Holiday shopping may increase for some Americans.

Holiday shopping may increase for some Americans.

Some people may try to keep their spending to a minimum during the holiday season, but one trend is suggesting that this may not be the case for others, and individuals are still comfortable with their financial strategies.

Slightly more than one-third of Americans will be cutting back spending during the holidays this year compared to last season, according to a report conducted by Hart Research for Citi. Despite this, 63 percent want to increase their spending during the holidays. Last year, that level was just 52 percent.

“It’s reassuring to see spending on the rise, since the increase in Americans’ holiday budgets may indicate a more optimistic outlook towards making financial progress in 2014,” said Linda Descano, head of content and social for North America marketing at Citi, and president and CEO of Women & Co.

The levels of spending increases are notable. Nearly one-third of consumers noted that they plan to spend $1,000 or more this year, the report explained. This was notably higher than the 22 percent recorded two years ago. The average spending level this holiday season is $968, which is $60 more than during the 2011 holiday period.

Other Americans still plan to spend less
Despite the optimism from some that they will be able to shell out more money this year without worrying about their financial situation, others may not be as confident.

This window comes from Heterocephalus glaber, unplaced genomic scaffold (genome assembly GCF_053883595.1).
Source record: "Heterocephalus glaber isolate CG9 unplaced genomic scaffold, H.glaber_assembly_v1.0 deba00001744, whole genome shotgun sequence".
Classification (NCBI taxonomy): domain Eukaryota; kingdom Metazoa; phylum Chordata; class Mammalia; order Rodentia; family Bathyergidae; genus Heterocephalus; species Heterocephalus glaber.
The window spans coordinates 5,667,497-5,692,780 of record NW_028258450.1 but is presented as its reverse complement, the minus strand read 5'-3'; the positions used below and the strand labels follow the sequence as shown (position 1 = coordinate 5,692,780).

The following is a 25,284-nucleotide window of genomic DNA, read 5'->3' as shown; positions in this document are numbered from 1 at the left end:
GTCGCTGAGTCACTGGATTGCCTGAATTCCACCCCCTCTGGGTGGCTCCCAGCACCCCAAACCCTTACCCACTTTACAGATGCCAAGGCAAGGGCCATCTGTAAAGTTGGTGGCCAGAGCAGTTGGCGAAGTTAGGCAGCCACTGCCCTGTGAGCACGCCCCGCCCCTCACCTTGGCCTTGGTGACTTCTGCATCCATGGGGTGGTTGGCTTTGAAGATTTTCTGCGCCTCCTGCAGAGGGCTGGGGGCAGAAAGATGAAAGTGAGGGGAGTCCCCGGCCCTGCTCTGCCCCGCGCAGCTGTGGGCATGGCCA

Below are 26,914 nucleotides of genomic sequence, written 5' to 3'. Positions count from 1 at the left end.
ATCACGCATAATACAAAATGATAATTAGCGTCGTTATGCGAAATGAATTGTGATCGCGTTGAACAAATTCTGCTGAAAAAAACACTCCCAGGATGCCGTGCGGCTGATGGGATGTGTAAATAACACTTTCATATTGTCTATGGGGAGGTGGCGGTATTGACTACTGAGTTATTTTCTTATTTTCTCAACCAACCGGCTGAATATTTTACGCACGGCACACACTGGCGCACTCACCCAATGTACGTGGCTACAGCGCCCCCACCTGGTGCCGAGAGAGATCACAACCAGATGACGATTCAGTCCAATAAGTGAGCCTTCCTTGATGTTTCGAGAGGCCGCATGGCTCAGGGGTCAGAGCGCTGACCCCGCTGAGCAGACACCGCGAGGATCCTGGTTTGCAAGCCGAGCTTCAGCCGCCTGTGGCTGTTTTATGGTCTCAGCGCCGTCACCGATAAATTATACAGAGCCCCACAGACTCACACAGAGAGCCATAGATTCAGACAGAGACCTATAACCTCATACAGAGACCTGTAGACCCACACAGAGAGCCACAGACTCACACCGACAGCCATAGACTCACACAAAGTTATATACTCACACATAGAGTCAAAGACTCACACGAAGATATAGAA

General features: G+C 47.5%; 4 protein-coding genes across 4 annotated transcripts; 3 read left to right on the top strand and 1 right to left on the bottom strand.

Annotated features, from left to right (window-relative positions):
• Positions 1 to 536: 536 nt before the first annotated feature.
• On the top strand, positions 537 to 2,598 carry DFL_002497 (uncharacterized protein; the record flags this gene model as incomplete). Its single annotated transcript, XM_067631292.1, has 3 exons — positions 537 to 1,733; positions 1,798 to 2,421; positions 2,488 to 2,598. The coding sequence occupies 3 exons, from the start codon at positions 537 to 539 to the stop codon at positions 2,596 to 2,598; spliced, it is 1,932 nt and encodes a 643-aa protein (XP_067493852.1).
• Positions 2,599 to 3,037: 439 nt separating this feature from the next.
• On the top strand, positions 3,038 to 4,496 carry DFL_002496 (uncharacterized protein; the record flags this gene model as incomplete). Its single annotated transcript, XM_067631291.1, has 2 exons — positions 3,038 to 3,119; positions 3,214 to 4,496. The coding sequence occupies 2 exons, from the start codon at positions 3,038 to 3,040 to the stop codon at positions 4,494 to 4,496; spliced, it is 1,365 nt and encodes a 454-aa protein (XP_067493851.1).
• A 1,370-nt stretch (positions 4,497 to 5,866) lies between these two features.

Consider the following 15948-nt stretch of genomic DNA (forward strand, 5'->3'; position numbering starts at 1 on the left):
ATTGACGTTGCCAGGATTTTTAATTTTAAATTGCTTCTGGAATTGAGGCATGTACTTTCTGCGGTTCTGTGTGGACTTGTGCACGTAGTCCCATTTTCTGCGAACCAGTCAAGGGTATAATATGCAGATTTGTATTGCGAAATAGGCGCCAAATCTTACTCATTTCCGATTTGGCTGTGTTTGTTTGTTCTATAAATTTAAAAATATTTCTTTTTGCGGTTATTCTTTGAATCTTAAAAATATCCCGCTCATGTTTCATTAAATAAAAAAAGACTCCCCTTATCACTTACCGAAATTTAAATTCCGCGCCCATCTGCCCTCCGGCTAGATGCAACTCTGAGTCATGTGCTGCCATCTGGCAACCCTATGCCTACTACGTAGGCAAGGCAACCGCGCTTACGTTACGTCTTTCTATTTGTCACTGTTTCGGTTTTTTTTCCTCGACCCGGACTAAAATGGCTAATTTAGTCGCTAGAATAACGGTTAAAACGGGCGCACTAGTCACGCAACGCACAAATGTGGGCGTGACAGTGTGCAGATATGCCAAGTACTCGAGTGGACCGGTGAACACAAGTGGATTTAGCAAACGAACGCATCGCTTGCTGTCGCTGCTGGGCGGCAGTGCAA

A separate measurement from noted that nearly 40 percent will spend less this year than they did in 2012. Close to half of those polled explained they won’t change how much they spend this year from last year’s level. Just 14 percent will increase their spending output.

“Many Americans continue to struggle with little or no savings and stagnant wages, forcing them to rein in their spending this holiday season,” said Greg McBride, senior financial analyst at “Overall, Americans are feeling more financially secure after the government shutdown and debt ceiling saga were resolved, but many are still clutching their pocketbooks closely.”

Despite the caution, many are feeling confident about their financial situation. The report noted that one-quarter of Americans feel better now about their finances than they did in 2012. On the other hand, just 18 percent noted that they think their personal finance situation is worse now than before.

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